CosBeauty is the #BeautyAddict's guide to lifestyle, health and beauty in Australia.
In this issue:
- The Breast Report - your guide to augmentation
- Put an end to bad hair days
- 24 hour makeup, products that last
- Sex appeal - do you have it?
feature Manage stress Stress seems to be an inevitable part of adulthood that most of us will experience at some point in our lives. It’s been proven that whether it’s through work, relationships or money problems, stress can make the brain more susceptible to mental illness. However, there are ways in which we can reduce or manage stress to promote a sense of mindfulness and relaxation. Yoga and meditation are known to have many stress-reducing benefits and have been found to reduce the risk of anxiety and depression in expectant mothers. Above all, retaining a positive outlook during difficult times may also reduce stress. It could be as simple as smiling. The journal of Psychological Science published a study in 2012, which found that smiling during stressful periods could lower the body’s stress response, regardless of whether a person is feeling happy or sad. Find a hobby While employment may cause stress, unemployment is linked with poor physical and mental health. Being employed brings more than a way of earning a living; it provides a sense of identity and belonging, as well as offering structure to your life as you strive to meet goals. According to the Mental Health Foundation, finding a hobby or taking up voluntary work may promote good mental health. Building relationships and having interaction with other people is rewarding and can significantly improve mental wellbeing.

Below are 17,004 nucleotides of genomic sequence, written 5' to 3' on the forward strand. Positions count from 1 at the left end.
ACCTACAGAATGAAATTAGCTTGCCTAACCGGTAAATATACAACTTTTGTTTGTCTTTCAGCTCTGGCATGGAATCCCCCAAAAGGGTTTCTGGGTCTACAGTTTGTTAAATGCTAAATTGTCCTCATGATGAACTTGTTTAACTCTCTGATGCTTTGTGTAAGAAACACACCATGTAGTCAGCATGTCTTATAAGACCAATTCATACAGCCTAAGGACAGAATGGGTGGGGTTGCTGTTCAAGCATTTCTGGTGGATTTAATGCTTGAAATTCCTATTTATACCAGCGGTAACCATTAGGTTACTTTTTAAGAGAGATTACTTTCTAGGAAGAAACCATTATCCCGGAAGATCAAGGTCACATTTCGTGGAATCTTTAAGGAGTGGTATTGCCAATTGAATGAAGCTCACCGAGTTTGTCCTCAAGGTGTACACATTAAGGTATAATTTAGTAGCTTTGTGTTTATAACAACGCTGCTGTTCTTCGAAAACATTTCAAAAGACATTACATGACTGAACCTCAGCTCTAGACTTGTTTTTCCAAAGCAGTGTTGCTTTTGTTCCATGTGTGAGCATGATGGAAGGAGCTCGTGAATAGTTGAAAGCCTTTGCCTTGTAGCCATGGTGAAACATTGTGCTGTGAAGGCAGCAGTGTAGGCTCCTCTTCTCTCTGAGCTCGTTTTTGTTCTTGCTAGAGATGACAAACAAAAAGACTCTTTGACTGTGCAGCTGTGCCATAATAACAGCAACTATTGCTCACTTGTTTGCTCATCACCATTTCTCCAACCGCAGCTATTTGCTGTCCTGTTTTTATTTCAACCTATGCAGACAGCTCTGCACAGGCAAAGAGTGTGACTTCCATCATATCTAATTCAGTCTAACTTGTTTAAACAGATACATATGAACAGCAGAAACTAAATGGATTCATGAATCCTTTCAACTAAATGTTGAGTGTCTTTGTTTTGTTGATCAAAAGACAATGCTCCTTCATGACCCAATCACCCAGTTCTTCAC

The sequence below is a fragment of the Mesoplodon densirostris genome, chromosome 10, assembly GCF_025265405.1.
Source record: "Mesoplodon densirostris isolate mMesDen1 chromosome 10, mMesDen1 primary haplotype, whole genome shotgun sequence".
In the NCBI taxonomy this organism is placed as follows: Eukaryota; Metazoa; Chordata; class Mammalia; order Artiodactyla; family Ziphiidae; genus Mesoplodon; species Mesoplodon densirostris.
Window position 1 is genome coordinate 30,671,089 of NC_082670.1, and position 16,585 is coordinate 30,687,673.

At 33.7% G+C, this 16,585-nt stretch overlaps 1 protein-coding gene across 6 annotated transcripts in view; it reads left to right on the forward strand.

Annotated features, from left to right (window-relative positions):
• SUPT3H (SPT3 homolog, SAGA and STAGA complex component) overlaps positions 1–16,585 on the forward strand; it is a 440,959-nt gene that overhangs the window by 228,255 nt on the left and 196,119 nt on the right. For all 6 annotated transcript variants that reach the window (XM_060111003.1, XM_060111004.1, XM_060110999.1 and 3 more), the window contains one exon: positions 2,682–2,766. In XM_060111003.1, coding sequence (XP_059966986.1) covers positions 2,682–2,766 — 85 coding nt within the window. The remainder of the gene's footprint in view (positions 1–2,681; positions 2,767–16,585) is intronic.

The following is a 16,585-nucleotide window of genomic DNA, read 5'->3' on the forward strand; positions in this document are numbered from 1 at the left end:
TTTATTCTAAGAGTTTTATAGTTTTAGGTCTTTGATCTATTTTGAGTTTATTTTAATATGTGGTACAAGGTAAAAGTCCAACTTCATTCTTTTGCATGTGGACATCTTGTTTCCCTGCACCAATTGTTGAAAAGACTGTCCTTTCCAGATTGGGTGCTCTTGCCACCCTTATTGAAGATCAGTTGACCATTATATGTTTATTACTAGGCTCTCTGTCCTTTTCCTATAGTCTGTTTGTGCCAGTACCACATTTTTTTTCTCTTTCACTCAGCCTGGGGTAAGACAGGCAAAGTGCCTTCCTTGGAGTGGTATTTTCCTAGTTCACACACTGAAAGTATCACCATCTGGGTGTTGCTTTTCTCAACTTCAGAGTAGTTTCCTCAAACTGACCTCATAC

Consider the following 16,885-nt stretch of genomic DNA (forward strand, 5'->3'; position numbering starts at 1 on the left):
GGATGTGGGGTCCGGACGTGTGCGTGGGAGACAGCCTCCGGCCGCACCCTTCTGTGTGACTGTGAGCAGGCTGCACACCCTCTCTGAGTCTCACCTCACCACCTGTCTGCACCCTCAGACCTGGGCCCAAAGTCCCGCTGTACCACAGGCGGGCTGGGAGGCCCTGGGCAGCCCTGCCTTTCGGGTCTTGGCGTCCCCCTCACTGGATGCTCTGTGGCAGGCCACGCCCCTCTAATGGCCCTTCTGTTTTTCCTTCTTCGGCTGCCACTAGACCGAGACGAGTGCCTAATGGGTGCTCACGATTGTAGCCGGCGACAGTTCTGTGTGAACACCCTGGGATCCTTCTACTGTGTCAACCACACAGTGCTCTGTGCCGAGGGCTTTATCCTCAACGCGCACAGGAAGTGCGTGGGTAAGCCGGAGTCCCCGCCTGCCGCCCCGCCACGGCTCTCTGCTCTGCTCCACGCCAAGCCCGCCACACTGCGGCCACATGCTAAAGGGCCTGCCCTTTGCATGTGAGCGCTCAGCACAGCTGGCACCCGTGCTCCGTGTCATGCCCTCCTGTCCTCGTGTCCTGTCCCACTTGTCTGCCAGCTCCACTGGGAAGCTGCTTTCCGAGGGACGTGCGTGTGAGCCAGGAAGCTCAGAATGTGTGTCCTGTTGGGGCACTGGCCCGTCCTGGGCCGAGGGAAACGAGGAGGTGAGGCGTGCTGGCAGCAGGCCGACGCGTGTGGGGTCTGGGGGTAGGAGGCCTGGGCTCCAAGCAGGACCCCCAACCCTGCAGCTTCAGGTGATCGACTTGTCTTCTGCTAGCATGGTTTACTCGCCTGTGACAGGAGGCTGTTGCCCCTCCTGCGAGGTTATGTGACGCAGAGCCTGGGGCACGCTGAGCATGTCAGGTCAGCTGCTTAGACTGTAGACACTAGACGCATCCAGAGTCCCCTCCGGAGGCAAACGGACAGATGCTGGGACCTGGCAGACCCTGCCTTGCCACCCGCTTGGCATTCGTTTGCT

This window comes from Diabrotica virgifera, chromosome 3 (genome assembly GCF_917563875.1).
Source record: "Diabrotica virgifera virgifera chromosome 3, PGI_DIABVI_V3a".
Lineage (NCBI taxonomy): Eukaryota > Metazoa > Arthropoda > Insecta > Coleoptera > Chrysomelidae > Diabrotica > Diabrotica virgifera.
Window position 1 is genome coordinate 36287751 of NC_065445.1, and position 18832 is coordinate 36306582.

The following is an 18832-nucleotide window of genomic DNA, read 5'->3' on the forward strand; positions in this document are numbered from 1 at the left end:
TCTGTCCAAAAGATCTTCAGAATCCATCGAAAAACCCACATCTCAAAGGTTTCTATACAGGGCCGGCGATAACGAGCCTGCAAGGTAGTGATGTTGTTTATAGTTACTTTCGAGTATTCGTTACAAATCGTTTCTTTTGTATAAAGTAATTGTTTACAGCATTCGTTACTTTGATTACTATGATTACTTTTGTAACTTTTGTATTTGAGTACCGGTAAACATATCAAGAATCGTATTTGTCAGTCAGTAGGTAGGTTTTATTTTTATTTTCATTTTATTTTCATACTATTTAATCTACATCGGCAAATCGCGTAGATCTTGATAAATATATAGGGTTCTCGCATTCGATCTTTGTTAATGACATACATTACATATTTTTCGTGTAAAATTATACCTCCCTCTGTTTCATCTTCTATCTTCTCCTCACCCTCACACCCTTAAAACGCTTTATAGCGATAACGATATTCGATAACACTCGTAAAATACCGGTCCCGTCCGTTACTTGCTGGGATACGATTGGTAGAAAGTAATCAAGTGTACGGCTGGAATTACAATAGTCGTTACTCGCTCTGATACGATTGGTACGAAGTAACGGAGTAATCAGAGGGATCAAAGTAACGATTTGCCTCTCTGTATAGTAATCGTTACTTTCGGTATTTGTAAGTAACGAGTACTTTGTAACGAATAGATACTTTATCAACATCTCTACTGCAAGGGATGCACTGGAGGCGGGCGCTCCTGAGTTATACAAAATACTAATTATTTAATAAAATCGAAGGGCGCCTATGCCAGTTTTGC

spend time in nature It seems 120 minutes a week in nature is associated with benefits to our health and wellbeing, according to new research. The authors of this new study, published in Scientific Reports in 2019, said theirs is the first large-scale research to quantify how much time is needed to feel the effects. The study used survey data from more than 19,000 participants in the United Kingdom, who were quizzed about their contact with nature. ‘This applies to old and young, males and females and the rich and the poor,’ said lead researcher Dr White from the University of Exeter. Nature, as defined by the study, did not have to be pristine wilderness or spectacular national parks - beaches, city parks or farmland were all included as natural environments. So going for a surf or cycle might be a great way to pair outdoor time with getting active, but physical activity wasn’t necessary to feel the benefits of being in nature – just being out there was enough. Improving your mental health is a rewarding experience and changes can be made at any time. They help you handle life’s challenges and recover from setbacks, boosting your mood and building your resilience. It’s important to remember that seeking help is a sign of strength, not a weakness. Receiving appropriate care from a professional can help encourage us to do things we may not be able to do on our own. cbm Snapshot statistics behind mental health Each year around one in five Australians will experience a mental illness One in seven Australians will experience depression in their lifetime About 4% of people will experience a major depressive episode in a 12-month period, with 5% of women and 3% of men affected Approximately 14% of Australians will be affected by an anxiety disorder in any 12-month period Women are more likely than men to seek help for anxiety disorders (18% compared with 11%) and mood disorders (7.1% compared with 5.3%) *Mindframe and Blackdog statistics www.cosbeauty.com.au 59